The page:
Agency: Robert Kolker recently wrote about a legal case involving friendship, plagiarism and art for The Times Magazine, which divided social media users. He talked to Times Insider about how he approached the reporting.
In early January, I got an email from a writer in Los Angeles named Dawn Dorland. The email was straightforward: She believed she’d been plagiarized in a short story by another writer named Sonya Larson. Now they were in court.
Over several months, I examined the case for the recent New York Times Magazine article “Who Is the Bad Art Friend?,” which became a major subject of conversation online, with readers taking sides. This was, on one level, a story about a friendship torn asunder. But it was also about how people can take details from real life and weave them into their fiction, and the question of whether artists must adhere to a certain set of ethics.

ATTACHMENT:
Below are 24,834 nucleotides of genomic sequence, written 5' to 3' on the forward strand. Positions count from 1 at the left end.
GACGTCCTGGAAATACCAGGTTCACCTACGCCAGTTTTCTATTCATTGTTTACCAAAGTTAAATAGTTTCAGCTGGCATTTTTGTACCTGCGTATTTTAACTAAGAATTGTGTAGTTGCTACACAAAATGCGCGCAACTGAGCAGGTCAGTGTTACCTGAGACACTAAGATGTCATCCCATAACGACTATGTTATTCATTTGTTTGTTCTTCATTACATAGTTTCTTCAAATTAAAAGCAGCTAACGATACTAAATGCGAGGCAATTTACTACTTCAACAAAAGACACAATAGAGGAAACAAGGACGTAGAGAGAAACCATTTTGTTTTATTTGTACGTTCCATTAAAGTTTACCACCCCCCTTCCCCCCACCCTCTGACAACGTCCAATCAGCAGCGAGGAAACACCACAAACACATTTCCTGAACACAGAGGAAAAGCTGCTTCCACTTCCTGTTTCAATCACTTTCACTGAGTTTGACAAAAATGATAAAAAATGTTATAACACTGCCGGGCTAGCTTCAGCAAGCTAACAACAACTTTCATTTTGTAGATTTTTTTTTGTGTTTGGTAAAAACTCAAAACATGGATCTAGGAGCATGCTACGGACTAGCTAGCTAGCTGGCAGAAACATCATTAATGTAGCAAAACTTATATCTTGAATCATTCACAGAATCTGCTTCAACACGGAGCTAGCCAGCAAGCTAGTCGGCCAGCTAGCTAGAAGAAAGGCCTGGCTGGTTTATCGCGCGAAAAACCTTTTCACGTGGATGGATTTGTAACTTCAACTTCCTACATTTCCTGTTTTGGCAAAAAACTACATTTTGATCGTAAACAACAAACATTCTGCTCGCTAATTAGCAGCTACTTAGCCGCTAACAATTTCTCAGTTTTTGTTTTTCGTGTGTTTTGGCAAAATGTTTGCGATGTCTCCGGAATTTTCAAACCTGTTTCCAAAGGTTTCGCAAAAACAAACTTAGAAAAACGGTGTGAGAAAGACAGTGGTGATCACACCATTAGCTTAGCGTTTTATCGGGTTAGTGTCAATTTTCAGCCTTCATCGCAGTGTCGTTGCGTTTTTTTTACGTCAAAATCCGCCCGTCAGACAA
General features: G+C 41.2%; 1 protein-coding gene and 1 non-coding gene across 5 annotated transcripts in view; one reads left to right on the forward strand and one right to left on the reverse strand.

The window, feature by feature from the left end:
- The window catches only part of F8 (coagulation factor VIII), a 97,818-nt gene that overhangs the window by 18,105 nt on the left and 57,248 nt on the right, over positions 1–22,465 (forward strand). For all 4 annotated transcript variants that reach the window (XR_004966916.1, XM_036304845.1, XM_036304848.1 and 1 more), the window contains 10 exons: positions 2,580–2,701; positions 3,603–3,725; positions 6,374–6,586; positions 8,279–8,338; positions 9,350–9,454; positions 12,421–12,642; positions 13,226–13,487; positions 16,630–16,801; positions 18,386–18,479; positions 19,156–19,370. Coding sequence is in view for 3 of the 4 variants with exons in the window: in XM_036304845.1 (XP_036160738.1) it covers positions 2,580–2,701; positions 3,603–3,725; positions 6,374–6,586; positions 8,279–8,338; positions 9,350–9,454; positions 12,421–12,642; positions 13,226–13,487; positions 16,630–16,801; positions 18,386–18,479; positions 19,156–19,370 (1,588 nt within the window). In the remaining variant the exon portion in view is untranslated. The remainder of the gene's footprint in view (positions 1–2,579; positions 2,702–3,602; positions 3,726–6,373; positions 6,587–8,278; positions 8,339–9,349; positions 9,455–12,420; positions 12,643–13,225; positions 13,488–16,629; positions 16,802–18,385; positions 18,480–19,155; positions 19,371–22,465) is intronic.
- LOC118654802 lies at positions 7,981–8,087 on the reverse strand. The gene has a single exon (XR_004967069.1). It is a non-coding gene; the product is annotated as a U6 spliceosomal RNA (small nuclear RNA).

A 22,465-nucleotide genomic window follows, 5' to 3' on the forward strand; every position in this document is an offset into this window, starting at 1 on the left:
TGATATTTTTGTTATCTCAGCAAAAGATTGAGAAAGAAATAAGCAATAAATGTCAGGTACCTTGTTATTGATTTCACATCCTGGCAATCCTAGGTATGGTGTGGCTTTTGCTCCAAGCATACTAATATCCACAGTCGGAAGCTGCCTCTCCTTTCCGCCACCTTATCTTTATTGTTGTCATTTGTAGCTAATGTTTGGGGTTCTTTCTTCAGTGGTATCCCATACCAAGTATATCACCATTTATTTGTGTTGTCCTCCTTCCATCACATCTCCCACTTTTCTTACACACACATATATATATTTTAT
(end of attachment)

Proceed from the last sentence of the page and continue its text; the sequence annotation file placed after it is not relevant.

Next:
Then there was the astonishing nature of what was appropriated: Dorland had donated a kidney, and Larson’s short story was about a kidney donation.
“Who Is the Bad Art Friend?” is a Rorschach test. Some readers might land on team Dorland, others on team Larson. But neither I nor any of the editors involved in the piece expected it to turn into Twitter’s favorite parlor game.
I feel that a lot of the debate that continues to swirl across Twitter risks flattening the piece into a tale of good guys and bad guys — which, you might say, kind of proves the story’s point. We all can retreat into our own echo chambers and decide on our own versions of the truth, which can turn any of us into bad art friends.